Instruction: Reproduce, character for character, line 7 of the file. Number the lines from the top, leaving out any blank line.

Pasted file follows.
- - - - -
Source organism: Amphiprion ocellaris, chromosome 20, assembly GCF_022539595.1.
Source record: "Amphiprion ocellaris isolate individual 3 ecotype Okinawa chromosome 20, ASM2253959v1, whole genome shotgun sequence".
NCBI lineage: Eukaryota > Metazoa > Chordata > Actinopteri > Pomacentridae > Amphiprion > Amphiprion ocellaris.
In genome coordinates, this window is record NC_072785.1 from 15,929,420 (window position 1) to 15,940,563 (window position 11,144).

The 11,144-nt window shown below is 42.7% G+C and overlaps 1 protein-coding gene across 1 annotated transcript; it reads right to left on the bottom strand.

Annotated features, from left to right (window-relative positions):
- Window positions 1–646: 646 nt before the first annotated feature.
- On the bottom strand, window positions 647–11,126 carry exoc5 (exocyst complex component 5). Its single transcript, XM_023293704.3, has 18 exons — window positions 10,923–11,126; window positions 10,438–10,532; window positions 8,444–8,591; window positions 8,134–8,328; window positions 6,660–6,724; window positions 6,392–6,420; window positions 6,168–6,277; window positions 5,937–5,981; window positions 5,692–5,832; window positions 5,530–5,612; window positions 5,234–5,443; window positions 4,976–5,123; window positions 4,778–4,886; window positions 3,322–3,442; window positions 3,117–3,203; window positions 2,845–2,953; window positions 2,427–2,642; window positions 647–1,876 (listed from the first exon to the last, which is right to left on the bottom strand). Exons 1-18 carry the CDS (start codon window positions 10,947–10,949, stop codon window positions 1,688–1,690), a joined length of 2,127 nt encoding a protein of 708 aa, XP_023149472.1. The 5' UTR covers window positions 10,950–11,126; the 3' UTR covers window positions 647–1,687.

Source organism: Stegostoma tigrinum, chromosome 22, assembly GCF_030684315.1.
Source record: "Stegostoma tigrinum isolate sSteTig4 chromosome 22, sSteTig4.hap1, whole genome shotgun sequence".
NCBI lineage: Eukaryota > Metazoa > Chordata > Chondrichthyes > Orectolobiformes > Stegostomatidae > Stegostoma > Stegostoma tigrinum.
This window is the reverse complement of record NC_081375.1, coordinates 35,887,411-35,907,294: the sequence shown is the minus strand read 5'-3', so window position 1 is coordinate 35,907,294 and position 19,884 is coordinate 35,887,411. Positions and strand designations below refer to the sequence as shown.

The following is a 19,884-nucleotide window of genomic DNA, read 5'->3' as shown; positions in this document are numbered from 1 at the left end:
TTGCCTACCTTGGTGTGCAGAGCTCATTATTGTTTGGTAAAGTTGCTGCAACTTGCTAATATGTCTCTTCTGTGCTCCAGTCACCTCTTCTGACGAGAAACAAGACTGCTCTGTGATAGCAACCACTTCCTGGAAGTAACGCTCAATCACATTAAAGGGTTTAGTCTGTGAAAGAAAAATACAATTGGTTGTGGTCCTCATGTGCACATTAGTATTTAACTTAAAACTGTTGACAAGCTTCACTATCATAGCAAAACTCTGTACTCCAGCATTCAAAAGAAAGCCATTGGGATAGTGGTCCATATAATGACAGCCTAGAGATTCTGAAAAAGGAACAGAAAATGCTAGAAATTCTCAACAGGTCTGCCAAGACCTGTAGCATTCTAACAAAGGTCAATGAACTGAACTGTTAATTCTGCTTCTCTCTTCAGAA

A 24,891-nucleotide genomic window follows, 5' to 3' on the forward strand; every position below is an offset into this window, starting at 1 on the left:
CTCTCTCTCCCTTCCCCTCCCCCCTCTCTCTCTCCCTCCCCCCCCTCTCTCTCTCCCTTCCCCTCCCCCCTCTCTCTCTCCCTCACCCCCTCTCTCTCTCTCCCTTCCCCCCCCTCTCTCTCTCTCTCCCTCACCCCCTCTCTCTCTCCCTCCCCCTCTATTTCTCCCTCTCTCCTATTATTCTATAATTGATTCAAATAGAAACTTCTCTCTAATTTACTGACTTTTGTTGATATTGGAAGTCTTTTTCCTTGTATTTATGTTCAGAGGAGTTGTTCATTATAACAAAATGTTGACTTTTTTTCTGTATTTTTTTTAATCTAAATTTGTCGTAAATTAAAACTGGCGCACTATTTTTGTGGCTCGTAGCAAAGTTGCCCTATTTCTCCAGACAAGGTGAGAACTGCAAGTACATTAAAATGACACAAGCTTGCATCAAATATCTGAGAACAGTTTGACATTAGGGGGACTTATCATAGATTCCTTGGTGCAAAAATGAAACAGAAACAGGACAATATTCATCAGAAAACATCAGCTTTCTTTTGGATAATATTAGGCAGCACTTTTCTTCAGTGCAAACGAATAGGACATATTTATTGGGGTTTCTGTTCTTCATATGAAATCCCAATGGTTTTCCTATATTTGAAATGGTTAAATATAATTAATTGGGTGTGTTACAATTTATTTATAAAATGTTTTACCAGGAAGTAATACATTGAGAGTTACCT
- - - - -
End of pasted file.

- Window positions 1–646: 646 nt before the first annotated feature.